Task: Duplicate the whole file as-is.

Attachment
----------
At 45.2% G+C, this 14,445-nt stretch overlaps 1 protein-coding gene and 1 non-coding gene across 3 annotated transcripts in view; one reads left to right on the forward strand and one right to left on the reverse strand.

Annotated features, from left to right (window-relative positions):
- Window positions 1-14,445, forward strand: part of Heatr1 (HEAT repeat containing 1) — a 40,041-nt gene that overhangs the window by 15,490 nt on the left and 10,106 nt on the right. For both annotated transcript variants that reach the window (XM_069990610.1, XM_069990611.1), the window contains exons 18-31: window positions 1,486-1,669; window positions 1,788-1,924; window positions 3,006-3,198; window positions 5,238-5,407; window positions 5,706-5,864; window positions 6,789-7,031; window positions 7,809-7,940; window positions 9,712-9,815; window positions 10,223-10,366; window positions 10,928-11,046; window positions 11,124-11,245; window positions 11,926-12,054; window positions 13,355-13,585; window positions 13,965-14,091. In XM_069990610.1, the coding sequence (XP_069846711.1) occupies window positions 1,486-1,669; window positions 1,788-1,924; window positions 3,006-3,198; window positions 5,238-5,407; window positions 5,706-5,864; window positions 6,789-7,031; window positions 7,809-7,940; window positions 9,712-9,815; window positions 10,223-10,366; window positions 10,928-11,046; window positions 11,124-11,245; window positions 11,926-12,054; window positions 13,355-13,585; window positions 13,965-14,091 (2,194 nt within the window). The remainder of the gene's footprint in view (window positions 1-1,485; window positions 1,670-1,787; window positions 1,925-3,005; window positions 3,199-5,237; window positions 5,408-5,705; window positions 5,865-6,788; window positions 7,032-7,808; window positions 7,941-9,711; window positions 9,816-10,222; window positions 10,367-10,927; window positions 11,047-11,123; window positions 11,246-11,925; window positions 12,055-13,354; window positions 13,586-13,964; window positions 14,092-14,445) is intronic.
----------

At 45.2% G+C, this 14,445-nt stretch overlaps 1 protein-coding gene and 1 non-coding gene across 3 annotated transcripts in view; one reads left to right on the forward strand and one right to left on the reverse strand.

Annotated features, from left to right (window-relative positions):
- Window positions 1-14,445, forward strand: part of Heatr1 (HEAT repeat containing 1) — a 40,041-nt gene that overhangs the window by 15,490 nt on the left and 10,106 nt on the right. For both annotated transcript variants that reach the window (XM_069990610.1, XM_069990611.1), the window contains exons 18-31: window positions 1,486-1,669; window positions 1,788-1,924; window positions 3,006-3,198; window positions 5,238-5,407; window positions 5,706-5,864; window positions 6,789-7,031; window positions 7,809-7,940; window positions 9,712-9,815; window positions 10,223-10,366; window positions 10,928-11,046; window positions 11,124-11,245; window positions 11,926-12,054; window positions 13,355-13,585; window positions 13,965-14,091. In XM_069990610.1, the coding sequence (XP_069846711.1) occupies window positions 1,486-1,669; window positions 1,788-1,924; window positions 3,006-3,198; window positions 5,238-5,407; window positions 5,706-5,864; window positions 6,789-7,031; window positions 7,809-7,940; window positions 9,712-9,815; window positions 10,223-10,366; window positions 10,928-11,046; window positions 11,124-11,245; window positions 11,926-12,054; window positions 13,355-13,585; window positions 13,965-14,091 (2,194 nt within the window). The remainder of the gene's footprint in view (window positions 1-1,485; window positions 1,670-1,787; window positions 1,925-3,005; window positions 3,199-5,237; window positions 5,408-5,705; window positions 5,865-6,788; window positions 7,032-7,808; window positions 7,941-9,711; window positions 9,816-10,222; window positions 10,367-10,927; window positions 11,047-11,123; window positions 11,246-11,925; window positions 12,055-13,354; window positions 13,586-13,964; window positions 14,092-14,445) is intronic.